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Enceladus and Europa: how does hydrothermal activity begin at the surface?

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dc.contributor.author Matson, D. L.
dc.contributor.author Castillo-Rogez, J. C.
dc.contributor.author Johnson, T. V.
dc.contributor.author Lunine, J. I.
dc.contributor.author Davies, A. G.
dc.date.accessioned 2013-07-22T14:34:30Z
dc.date.available 2013-07-22T14:34:30Z
dc.date.issued 2011-03-07
dc.identifier.citation 42 Lunar and Planetary Institute Conference, Woodlands, Texas, March 7–11, 2011 en_US
dc.identifier.clearanceno 11-0028
dc.identifier.uri http://hdl.handle.net/2014/43389
dc.description.abstract The question of how the surface hy-drothermal activity (e.g., eruptive plumes and heat flow) is initiated can be addressed within the frame-work of our “Perrier Ocean” model [1, 2]. This model delivers the necessary heat and chemicals to support the heat flow and plumes observed by Cassini in Enceladus’ South Polar Region [3-5]. The model employs closed-loop circulation of water from a sub-surface ocean. The ocean is the main reservoir of heat and chemicals, including dissolved gases. As ocean water moves up toward the surface, pressure is re-duced and gases exsolve forming bubbles. This bub-bly mixture is less dense than the icy crust and the buoyant ocean-water mixture rises toward the surface. Near the surface, heat and chemicals, including some volatiles, are delivered to the chambers in which plumes form and also to shallow reservoirs that keep the surface ice “warm”. (Plume operations, per se, are as described by Schmidt et al. [6] and Postberg et al. [7] and are adopted by us.) After transferring heat, the water cools, bubbles contract and dissolve, and the mixture is now relatively dense. It descends through cracks in the crust and returns to the ocean. Once the closed-loop circulation has started it is self-sustaining. Loss of water via the erupting plumes is relatively negligible compared to the amount needed to maintain the heat flow. We note that the activity described herein for the the "Perrier-Ocean" model could, a priori, apply to all small icy bodies that sheltered an interior ocean at some point in their history. en_US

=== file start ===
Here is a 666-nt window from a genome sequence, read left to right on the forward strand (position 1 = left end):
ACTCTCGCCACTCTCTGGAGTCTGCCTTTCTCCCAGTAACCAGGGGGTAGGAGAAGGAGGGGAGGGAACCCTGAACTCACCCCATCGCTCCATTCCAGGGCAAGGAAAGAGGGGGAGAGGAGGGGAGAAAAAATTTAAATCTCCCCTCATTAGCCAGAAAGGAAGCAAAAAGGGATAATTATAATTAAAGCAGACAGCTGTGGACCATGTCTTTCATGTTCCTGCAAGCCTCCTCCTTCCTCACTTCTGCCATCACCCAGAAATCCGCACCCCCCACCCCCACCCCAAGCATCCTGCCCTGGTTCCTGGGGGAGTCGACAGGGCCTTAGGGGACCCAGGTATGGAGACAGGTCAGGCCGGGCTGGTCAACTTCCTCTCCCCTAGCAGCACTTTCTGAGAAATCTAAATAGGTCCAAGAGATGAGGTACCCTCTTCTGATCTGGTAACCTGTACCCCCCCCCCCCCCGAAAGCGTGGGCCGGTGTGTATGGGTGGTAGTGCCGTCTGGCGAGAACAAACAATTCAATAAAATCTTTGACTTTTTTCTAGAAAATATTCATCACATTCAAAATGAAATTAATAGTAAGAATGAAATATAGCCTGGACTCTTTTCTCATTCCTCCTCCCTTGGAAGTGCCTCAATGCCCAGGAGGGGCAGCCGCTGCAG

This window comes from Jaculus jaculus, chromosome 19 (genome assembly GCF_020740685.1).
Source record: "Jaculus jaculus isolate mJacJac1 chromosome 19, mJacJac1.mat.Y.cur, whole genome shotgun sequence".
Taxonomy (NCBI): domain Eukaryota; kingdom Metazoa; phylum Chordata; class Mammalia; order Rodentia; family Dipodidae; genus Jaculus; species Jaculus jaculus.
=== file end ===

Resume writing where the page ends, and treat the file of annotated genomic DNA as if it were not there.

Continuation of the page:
dc.description.sponsorship NASA/JPL en_US
dc.language.iso en_US en_US
dc.publisher Pasadena, CA : Jet Propulsion Laboratory, National Aeronautics and Space Administration, 2011. en_US
dc.subject Enceladus en_US
dc.subject hydraulic pressure en_US
dc.title Enceladus and Europa: how does hydrothermal activity begin at the surface? en_US
dc.type Preprint en_US


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